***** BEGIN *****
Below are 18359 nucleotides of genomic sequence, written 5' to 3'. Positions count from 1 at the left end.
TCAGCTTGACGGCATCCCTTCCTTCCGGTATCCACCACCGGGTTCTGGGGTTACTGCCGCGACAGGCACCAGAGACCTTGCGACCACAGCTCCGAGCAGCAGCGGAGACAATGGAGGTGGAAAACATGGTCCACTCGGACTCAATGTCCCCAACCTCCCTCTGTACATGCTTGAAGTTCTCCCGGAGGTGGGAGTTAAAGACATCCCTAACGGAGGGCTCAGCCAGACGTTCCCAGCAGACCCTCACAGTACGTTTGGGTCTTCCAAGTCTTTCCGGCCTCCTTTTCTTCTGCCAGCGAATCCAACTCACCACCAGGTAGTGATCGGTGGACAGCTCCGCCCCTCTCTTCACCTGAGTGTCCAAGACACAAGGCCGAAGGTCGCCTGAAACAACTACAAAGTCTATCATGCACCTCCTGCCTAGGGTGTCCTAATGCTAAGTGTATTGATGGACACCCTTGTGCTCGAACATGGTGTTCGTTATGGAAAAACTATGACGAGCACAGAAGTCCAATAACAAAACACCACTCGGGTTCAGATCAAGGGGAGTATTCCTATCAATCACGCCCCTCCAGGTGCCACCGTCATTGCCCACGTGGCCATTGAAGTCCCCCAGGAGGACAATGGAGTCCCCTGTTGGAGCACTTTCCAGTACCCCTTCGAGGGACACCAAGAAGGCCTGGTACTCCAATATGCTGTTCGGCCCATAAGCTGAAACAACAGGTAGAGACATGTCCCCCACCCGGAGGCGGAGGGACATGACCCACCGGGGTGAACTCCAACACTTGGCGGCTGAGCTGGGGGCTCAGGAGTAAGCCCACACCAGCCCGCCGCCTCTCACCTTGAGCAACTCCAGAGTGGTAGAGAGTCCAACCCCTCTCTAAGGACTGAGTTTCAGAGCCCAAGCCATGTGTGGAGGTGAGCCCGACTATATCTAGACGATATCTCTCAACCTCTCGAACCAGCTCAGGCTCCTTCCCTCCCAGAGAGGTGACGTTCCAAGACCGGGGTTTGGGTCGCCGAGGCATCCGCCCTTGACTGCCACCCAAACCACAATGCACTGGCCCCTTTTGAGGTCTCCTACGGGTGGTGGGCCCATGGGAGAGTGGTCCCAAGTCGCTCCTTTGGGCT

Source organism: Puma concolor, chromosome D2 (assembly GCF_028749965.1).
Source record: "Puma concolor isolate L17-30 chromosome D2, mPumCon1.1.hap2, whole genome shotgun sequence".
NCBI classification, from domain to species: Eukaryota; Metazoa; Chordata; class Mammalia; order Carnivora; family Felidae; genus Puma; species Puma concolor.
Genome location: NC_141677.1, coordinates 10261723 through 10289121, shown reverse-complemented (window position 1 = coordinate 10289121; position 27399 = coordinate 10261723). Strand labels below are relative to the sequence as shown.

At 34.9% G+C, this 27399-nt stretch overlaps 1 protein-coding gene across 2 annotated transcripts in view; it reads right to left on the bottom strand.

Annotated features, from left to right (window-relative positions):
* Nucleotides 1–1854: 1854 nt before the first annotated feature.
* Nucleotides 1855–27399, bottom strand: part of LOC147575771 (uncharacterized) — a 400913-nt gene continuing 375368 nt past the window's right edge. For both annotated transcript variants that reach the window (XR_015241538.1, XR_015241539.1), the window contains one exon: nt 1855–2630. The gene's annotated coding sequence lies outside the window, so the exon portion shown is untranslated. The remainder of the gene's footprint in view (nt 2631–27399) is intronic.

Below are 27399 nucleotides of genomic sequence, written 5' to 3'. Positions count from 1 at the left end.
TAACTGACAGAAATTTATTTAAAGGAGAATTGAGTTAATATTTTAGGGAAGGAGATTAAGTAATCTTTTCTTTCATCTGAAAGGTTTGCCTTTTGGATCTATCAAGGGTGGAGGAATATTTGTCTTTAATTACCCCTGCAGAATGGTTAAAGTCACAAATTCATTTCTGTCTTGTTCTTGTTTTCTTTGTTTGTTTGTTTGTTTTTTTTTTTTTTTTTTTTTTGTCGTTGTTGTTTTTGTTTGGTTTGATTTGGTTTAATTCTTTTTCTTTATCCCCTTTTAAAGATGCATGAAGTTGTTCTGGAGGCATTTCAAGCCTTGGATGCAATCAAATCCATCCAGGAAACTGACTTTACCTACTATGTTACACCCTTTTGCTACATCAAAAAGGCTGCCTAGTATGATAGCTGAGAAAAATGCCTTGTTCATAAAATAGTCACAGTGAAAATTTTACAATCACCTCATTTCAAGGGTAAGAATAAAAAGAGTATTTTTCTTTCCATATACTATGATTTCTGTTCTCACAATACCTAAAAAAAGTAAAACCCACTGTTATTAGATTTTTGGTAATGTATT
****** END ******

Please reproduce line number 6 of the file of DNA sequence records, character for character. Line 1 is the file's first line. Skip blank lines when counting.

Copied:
Genome location: NC_141677.1, coordinates 10261723 through 10289121, shown reverse-complemented (window position 1 = coordinate 10289121; position 27399 = coordinate 10261723). Strand labels below are relative to the sequence as shown.